The study also hints that rebates might not lead to lower prices. But this is difficult to determine when there is no transparent picture of what is being paid compared to other countries. The study does show that rebates were not limited to the most expensive and effective drugs.
Only a third of the drugs had a high clinical value based on various external evaluation tools such as a therapeutic value rating in Germany and a European clinical benefit scale for oncology drugs. The rebates also varied significantly, from 4% and EUR226 (CHF244) for Merck’s Keytruda for Hodgkin Lymphoma to 58% and EUR3,493 for the Roche drug Cotellic – a combination therapy against melanoma.
“Half of the drugs [with rebates] don’t have high clinical benefit at the time of approval. The system does not serve the patient,” said Vokinger. The study concludes that the rebates may actually “hamper access to drugs and lead to overpayment”.
This is backed by evidence in the US where some experts claimExternal link that rebates contribute to high drug prices. US authorities are considering moving away from rebates toward some kind of external reference pricing.
The University of Zurich study points out that different prices may be justified based on supply, demand and reimbursement policies, among other factors unique to countries. Roche and Novartis are both adjusting prices to reflect a country’s relative income and their ability to pay.
When asked about the price for information of the number of countries receiving a rebate for Cotellic, Roche said it doesn’t disclose details on its prices at a country level.
In a statement, Roche said, it “would welcome more transparency in the system, however we are concerned that this could undermine our ability to provide differential pricing, particularly in lower- income settings”.
The World Health Organization has strongly advised against confidential rebates, warning that they can lead to a distortion of drug prices and hinder timely access to drugs.
At the World Health Assembly in 2019, a resolution proposed by the Italian government to encourage more transparency on pricing and R&D costs struck a nerve with industry and created unease for many governments that are home to big pharma companies. A watered-down version of the resolution was eventually adopted. However, there has been little progress since then and the situation has been complicated by Covid-19 where secret vaccine deals became the norm.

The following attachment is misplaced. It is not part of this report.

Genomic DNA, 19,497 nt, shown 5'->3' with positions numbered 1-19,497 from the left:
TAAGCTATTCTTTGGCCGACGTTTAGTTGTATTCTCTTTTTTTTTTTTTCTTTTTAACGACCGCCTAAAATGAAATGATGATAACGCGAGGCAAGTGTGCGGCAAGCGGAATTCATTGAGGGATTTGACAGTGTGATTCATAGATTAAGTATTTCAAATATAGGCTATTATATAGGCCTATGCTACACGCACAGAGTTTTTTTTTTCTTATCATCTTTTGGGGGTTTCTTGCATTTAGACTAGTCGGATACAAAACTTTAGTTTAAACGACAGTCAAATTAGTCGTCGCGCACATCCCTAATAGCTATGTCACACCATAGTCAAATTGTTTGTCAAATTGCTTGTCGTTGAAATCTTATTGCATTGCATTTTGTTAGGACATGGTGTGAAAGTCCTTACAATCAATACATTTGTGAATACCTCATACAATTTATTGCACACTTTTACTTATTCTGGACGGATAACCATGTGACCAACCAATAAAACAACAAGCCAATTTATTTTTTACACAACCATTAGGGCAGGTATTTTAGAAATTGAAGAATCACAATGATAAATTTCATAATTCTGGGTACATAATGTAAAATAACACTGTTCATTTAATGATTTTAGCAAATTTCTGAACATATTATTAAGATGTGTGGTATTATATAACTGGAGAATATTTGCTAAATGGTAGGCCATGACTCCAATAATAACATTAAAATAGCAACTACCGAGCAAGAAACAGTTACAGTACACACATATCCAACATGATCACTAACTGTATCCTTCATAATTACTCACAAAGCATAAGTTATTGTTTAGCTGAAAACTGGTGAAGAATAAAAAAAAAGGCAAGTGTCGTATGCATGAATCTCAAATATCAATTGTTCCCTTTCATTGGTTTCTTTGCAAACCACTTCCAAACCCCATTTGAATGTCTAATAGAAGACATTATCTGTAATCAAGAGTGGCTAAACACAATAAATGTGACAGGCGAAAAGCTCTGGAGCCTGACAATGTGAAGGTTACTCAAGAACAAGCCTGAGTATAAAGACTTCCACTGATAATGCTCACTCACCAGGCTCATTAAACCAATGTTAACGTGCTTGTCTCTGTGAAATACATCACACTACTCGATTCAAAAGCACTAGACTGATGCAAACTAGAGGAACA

Switzerland is currently considering revising its federal health insurance act to officially anchor confidential discounts in law. It proposes using pricing models to ensure “quick and inexpensive access to innovative, high-priced pharmaceuticals” and suggests that in some cases the amount of the refund will not be made public in cases where the discount is so high that the company doesn’t wish to make it public.
Last year, Adrian Lobsiger, the Swiss Federal Commissioner for Data Protection and Information, criticised the confidentiality clause on the price of medicines in the proposed health insurance law.
In an interview on SRF, Ryan Tandjung from the federal health office revealed the difficult position the government is in. “If Switzerland does not go along with this [pricing model], it may either no longer have access to medicines or have to pay too much for them. It is important that we have this option [to keep prices confidential] in exceptional situations.”
Swiss NGO Public Eye has strongly criticisedExternal link the draft amendments to the law arguing that secret deals will only accentuate the asymmetry of power and information between pharmaceutical companies and the federal health office when negotiating drug prices.
Transparency is not only a matter of basic accountability to taxpayers, says Patrick Durisch, who leads health policy at the Swiss NGO Public Eye. It is also about ensuring governments have leverage.
“Pharmaceutical companies are basically saying we are ready to give the drugs to you at a cheaper price, but we don’t want the rebates to be published or to be shared with other countries,” he said.